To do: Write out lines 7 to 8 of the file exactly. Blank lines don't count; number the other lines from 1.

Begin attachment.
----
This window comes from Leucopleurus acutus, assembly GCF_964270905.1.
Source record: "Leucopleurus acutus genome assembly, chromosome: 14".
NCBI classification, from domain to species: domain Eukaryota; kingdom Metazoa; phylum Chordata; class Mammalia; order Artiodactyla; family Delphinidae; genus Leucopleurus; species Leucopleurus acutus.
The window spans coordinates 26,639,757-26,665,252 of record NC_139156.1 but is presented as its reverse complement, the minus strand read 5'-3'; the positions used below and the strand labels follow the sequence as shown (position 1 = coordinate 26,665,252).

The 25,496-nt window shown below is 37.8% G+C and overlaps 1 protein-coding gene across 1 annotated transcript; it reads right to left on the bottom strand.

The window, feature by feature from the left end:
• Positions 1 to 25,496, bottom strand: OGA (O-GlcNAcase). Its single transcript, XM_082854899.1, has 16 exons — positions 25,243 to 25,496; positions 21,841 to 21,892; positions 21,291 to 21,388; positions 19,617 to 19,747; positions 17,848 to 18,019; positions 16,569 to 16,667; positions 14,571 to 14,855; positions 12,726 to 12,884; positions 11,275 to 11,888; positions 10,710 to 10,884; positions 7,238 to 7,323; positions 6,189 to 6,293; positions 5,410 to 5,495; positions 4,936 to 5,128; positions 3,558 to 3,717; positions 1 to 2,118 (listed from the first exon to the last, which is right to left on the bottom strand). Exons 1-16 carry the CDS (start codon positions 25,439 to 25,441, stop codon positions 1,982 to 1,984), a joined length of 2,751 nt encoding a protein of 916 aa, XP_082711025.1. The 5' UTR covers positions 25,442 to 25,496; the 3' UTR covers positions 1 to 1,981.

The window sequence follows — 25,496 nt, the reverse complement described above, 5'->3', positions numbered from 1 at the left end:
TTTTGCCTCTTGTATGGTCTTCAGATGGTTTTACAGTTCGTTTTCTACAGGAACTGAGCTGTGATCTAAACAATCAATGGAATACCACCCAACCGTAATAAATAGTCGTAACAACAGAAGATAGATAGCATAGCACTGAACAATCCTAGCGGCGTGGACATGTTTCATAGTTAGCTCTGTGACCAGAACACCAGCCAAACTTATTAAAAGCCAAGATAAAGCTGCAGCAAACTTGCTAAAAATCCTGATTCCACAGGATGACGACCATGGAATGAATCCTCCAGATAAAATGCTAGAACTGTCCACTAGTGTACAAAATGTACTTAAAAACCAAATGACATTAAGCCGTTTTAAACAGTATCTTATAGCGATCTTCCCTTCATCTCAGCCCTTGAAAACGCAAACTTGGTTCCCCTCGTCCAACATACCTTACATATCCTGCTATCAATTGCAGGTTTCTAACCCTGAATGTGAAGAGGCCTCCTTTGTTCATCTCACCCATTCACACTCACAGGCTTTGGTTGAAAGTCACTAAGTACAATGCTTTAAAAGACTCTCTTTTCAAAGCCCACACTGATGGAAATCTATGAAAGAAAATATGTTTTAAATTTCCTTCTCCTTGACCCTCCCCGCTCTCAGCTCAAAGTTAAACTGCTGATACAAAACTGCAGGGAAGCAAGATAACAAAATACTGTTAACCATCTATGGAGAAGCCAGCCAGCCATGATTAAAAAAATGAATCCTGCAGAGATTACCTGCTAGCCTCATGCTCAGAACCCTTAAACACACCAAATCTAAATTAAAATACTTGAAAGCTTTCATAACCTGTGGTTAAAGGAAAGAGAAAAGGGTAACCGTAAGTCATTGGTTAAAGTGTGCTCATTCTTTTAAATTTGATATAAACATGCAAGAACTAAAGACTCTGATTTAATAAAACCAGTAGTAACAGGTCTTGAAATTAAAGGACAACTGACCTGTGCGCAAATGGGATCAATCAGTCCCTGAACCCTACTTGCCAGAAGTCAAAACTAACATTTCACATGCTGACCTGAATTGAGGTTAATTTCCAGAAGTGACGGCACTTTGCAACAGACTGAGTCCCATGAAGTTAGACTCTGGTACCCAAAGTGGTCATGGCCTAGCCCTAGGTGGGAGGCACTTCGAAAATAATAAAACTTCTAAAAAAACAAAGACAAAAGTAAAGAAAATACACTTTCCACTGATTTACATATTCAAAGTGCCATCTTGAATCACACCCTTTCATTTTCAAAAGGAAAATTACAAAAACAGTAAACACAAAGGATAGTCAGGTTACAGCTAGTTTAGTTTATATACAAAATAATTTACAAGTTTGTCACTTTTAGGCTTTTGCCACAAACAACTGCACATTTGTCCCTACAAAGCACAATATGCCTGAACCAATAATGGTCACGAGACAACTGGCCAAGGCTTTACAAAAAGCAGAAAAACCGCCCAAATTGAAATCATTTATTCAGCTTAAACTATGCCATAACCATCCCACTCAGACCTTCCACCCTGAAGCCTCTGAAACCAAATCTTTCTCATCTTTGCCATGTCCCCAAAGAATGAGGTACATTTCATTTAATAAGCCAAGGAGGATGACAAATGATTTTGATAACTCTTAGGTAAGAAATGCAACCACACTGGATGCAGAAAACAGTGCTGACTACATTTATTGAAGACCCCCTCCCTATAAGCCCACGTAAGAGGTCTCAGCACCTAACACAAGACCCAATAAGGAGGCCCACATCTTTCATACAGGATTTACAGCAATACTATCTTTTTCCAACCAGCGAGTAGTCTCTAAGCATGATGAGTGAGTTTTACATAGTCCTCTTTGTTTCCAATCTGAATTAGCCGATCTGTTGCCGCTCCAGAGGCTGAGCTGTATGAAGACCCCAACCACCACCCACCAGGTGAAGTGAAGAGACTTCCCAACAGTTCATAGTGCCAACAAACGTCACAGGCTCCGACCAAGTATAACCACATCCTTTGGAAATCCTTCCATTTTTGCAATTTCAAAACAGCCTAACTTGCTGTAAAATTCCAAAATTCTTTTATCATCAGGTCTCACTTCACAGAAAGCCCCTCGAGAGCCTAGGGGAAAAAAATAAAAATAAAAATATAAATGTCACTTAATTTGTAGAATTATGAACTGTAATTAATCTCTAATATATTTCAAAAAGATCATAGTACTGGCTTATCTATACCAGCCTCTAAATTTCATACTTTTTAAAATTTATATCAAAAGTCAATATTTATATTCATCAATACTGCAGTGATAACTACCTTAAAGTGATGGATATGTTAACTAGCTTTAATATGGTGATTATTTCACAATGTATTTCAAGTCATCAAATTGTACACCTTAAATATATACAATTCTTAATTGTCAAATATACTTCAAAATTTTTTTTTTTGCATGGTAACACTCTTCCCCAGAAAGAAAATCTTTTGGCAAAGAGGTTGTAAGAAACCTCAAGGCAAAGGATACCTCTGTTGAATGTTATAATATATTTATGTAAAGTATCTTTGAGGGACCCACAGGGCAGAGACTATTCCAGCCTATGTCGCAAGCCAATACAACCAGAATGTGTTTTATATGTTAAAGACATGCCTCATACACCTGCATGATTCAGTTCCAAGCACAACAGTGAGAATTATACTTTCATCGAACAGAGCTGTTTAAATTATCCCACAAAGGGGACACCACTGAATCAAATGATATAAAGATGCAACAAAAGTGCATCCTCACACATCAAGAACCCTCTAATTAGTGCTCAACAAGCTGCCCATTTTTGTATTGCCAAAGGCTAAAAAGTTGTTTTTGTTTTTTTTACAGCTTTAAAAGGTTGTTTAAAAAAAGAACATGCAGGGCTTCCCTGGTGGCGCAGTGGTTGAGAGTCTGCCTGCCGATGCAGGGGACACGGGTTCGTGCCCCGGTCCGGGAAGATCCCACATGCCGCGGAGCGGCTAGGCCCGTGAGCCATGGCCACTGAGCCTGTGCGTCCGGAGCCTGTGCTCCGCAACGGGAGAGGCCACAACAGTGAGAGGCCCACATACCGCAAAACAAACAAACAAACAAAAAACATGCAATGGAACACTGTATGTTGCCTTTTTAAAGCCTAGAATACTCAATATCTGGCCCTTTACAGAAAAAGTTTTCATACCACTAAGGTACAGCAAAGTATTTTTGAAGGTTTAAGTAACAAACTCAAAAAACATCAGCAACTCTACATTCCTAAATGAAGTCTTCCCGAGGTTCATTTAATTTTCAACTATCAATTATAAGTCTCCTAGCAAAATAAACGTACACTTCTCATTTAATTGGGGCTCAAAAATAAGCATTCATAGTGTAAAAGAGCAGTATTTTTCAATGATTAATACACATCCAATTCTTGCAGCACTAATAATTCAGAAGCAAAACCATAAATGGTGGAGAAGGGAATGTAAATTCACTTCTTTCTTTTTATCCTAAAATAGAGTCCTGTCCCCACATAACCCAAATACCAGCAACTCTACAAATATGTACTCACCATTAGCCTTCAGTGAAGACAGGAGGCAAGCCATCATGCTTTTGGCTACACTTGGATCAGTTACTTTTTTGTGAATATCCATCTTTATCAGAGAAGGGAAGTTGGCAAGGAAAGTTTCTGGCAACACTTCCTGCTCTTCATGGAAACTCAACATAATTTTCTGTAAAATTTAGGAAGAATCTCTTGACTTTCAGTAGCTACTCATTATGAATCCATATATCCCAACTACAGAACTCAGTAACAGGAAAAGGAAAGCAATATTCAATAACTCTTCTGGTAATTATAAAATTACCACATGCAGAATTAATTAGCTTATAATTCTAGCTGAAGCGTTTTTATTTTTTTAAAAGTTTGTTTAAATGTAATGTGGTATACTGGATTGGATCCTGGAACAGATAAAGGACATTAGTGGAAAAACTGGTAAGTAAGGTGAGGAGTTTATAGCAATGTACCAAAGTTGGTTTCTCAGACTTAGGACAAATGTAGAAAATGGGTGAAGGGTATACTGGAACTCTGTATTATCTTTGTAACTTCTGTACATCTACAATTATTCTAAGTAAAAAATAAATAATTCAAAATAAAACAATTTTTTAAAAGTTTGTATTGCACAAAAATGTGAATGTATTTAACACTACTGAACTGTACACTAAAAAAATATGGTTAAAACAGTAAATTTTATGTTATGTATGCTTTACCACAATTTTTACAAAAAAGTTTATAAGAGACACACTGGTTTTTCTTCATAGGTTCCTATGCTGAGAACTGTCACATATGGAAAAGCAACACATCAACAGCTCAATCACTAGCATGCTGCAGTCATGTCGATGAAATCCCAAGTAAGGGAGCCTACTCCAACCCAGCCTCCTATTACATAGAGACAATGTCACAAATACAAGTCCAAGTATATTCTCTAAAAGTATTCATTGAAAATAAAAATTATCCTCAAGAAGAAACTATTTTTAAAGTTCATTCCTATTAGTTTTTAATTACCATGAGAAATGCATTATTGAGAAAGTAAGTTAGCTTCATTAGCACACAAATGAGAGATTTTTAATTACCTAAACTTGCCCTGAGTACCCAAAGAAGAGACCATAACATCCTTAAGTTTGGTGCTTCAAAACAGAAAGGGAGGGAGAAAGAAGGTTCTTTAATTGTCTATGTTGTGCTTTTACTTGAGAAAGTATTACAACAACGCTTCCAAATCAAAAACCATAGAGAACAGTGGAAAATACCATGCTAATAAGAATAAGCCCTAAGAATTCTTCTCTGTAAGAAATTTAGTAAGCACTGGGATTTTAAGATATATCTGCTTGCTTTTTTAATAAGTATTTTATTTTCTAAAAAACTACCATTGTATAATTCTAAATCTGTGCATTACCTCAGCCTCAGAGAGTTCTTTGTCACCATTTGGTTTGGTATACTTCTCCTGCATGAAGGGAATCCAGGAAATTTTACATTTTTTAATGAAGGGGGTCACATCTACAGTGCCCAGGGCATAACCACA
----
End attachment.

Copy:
• Positions 1 to 25,496, bottom strand: OGA (O-GlcNAcase). Its single transcript, XM_082854899.1, has 16 exons — positions 25,243 to 25,496; positions 21,841 to 21,892; positions 21,291 to 21,388; positions 19,617 to 19,747; positions 17,848 to 18,019; positions 16,569 to 16,667; positions 14,571 to 14,855; positions 12,726 to 12,884; positions 11,275 to 11,888; positions 10,710 to 10,884; positions 7,238 to 7,323; positions 6,189 to 6,293; positions 5,410 to 5,495; positions 4,936 to 5,128; positions 3,558 to 3,717; positions 1 to 2,118 (listed from the first exon to the last, which is right to left on the bottom strand). Exons 1-16 carry the CDS (start codon positions 25,439 to 25,441, stop codon positions 1,982 to 1,984), a joined length of 2,751 nt encoding a protein of 916 aa, XP_082711025.1. The 5' UTR covers positions 25,442 to 25,496; the 3' UTR covers positions 1 to 1,981.

The window sequence follows — 25,496 nt, the reverse complement described above, 5'->3', positions numbered from 1 at the left end: